also not happening. Actually, Colorado casinos are reportedly “investing in themselves”
in order to try and bring revenue.
numerous occasions, California has endured budgetary woes. On many of those
occasions, it was promised that some new revenue stream from gambling would
help pay for the budget woes. However, on numerous occasions, expansions in
gambling did not do what they promised to do—increase revenue.
As a result of this state-supported gambling, we end up with
a bunch of broken promises. But it’s more than broken promises. We end up with
people, and entire families, broken because of the proliferation of gambling
addiction as a result of these casinos and other gaming mechanisms. We end up
with governments scrambling to find other means to raise revenue, since casinos
don’t do that job. And we end up with an oversaturation of the gaming industry,
which does nobody any favors and results in shuttered casinos.
Instead of state-supported gambling, I make two policy
propositions. First, states should curtail further support of gambling, because
the fiscal and social costs of gambling seem to outweigh any money it is
supposed to bring in.
Second, states should support Gamblers Anonymous programs. Gambling is an
addiction that must be taken seriously, and all of us, including governments,
should act as such.
After comedian Bill Maher made a call to bring back “fat-shaming”, or humiliating someone judged for being fat, I wanted to re-publish this post.
Anyone who looks at me for the first time will notice that my stomach…well…sticks out. I am overweight, and there is no doubt about that fact.
I will even admit that I’ve had my insecurities, at times, about the fact that I am overweight. Part of it is because of how I look, because honestly I often haven’t liked the look of my stomach sticking out. Part of it is the very legitimate concern that, because I’m overweight, I am at an increased risk for just about every health problem ranging from heart attacks to arthritis at an earlier age. And then part of it is that I feel like I’d be perceived of poorly because I look a little fat.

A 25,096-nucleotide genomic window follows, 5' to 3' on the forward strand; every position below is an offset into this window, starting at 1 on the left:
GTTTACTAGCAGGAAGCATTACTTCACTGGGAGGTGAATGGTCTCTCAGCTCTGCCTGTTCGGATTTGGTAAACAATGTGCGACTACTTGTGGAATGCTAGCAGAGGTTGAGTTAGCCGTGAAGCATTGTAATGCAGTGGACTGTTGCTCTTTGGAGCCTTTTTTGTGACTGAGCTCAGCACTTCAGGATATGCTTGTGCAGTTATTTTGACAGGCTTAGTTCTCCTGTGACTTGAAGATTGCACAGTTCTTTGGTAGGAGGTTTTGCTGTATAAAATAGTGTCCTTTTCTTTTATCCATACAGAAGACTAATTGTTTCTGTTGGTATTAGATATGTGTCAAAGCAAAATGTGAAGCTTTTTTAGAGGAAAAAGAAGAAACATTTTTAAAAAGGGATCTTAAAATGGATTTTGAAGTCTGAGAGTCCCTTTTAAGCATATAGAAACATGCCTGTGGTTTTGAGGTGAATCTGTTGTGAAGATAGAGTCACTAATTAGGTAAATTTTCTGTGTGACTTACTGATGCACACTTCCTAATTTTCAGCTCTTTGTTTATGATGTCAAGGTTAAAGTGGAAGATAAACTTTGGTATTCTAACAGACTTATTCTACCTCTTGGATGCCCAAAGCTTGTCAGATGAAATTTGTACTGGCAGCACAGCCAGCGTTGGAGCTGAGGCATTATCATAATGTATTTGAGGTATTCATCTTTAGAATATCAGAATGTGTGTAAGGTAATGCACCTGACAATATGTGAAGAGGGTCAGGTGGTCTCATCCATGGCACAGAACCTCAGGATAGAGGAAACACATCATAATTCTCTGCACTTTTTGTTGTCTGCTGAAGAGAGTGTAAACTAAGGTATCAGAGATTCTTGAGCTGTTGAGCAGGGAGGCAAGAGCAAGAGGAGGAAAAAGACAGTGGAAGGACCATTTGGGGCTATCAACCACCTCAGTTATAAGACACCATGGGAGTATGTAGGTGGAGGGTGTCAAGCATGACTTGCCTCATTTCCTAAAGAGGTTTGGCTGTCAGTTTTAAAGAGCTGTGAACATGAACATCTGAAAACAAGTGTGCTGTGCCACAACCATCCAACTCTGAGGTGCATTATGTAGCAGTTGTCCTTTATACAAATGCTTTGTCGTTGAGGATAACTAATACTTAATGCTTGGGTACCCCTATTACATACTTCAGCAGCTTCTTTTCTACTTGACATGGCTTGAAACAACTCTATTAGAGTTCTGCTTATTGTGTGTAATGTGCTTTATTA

I think that these insecurities—insecurities which seem to be shared by many other people who’ve struggled with body image issues—need to be broken down for everyone’s sake:
The Idea that a Stomach Sticking Out (or Jiggly Arms or a Fat Neck) Looks Ugly
I could be wrong, but I think this message has been sent because the idealized bodies in our society are viewed as athletic men with six-pack bodies and women in fashion who wear size 0 clothing. As such, many of us strive for that size 0 or that six-pack body. And I can’t lie—at times before, I have been envious of guys with six-back bodies from a looks standpoint.
For people who feel this pressure, you ARE beautiful. And I mean that. Just by virtue of the ways you can help people by using the body you have, you are beautiful. Whether you are of a healthy weight, overweight, or underweight, you are beautiful because you have a body that you can use to give smiles, help others in various ways, and make the world a better place.
Concerns about Being Overweight and Having Health Problems
We hear all the time about how overweight people are at risk for everything from arthritis to heart disease. People of a healthy weight don’t need to tell those of us who aren’t about all of the potential health problems as if we’re ignorant; I, and many other overweight people, know and are aware of these issues.
At the same time, it’s also not healthy to be underweight. Being too underweight comes with health problems as well. Furthermore, taking measures too drastic to lose weight could result in anything from eating disorders to exercise addictions, which also are not healthy.
The bottom line is that, while it’s ideal for people like me to lose some weight, none of us should go to the other extreme and try so hard to lose weight that we create a new set of health issues.